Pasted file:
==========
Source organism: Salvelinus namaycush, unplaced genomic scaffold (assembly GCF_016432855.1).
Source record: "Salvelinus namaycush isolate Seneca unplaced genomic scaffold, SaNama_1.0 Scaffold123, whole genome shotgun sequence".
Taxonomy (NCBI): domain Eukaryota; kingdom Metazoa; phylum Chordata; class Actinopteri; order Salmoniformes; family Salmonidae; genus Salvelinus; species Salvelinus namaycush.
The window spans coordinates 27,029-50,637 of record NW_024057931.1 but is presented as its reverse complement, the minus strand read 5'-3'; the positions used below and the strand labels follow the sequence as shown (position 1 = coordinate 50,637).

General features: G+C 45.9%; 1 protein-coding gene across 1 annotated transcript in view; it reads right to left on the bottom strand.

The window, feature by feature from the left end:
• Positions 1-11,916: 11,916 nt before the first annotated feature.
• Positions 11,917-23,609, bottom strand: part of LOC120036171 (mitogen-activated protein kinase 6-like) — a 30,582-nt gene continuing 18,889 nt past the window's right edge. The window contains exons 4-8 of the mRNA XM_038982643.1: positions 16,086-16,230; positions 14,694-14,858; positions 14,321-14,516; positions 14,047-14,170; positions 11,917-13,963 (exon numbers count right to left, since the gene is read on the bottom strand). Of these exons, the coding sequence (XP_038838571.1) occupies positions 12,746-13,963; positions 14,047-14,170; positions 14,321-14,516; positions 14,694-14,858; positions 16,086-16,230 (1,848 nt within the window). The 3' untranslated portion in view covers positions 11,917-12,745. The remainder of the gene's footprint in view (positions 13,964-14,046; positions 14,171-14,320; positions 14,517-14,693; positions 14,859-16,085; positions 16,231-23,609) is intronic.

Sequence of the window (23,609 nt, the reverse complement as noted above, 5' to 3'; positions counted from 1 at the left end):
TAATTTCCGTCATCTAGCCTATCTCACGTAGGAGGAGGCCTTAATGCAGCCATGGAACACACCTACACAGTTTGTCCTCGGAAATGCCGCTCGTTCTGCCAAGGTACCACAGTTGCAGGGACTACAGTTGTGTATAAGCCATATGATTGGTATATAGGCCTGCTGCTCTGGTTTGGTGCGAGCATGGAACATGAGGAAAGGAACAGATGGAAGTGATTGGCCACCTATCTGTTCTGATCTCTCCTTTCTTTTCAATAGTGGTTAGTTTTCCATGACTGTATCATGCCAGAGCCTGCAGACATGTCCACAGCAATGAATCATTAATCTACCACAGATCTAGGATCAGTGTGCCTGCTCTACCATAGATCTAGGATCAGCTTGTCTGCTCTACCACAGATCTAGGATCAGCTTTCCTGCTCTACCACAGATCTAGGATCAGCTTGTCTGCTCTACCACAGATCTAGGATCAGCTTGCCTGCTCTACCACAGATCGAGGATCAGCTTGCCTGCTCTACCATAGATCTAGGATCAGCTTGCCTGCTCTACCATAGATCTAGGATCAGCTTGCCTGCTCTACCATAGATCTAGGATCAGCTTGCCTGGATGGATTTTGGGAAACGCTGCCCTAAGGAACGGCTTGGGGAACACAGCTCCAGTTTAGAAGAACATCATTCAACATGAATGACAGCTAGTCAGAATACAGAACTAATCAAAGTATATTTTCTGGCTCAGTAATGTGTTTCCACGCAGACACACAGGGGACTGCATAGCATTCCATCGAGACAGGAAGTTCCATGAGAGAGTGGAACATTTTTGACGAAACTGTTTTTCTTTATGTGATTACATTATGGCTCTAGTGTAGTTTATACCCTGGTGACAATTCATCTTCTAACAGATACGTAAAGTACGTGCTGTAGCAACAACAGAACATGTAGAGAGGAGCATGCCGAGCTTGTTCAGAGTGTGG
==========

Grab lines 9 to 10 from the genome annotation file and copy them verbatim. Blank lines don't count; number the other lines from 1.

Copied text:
Sequence of the window (23,609 nt, the reverse complement as noted above, 5' to 3'; positions counted from 1 at the left end):
TAATTTCCGTCATCTAGCCTATCTCACGTAGGAGGAGGCCTTAATGCAGCCATGGAACACACCTACACAGTTTGTCCTCGGAAATGCCGCTCGTTCTGCCAAGGTACCACAGTTGCAGGGACTACAGTTGTGTATAAGCCATATGATTGGTATATAGGCCTGCTGCTCTGGTTTGGTGCGAGCATGGAACATGAGGAAAGGAACAGATGGAAGTGATTGGCCACCTATCTGTTCTGATCTCTCCTTTCTTTTCAATAGTGGTTAGTTTTCCATGACTGTATCATGCCAGAGCCTGCAGACATGTCCACAGCAATGAATCATTAATCTACCACAGATCTAGGATCAGTGTGCCTGCTCTACCATAGATCTAGGATCAGCTTGTCTGCTCTACCACAGATCTAGGATCAGCTTTCCTGCTCTACCACAGATCTAGGATCAGCTTGTCTGCTCTACCACAGATCTAGGATCAGCTTGCCTGCTCTACCACAGATCGAGGATCAGCTTGCCTGCTCTACCATAGATCTAGGATCAGCTTGCCTGCTCTACCATAGATCTAGGATCAGCTTGCCTGCTCTACCATAGATCTAGGATCAGCTTGCCTGGATGGATTTTGGGAAACGCTGCCCTAAGGAACGGCTTGGGGAACACAGCTCCAGTTTAGAAGAACATCATTCAACATGAATGACAGCTAGTCAGAATACAGAACTAATCAAAGTATATTTTCTGGCTCAGTAATGTGTTTCCACGCAGACACACAGGGGACTGCATAGCATTCCATCGAGACAGGAAGTTCCATGAGAGAGTGGAACATTTTTGACGAAACTGTTTTTCTTTATGTGATTACATTATGGCTCTAGTGTAGTTTATACCCTGGTGACAATTCATCTTCTAACAGATACGTAAAGTACGTGCTGTAGCAACAACAGAACATGTAGAGAGGAGCATGCCGAGCTTGTTCAGAGTGTGG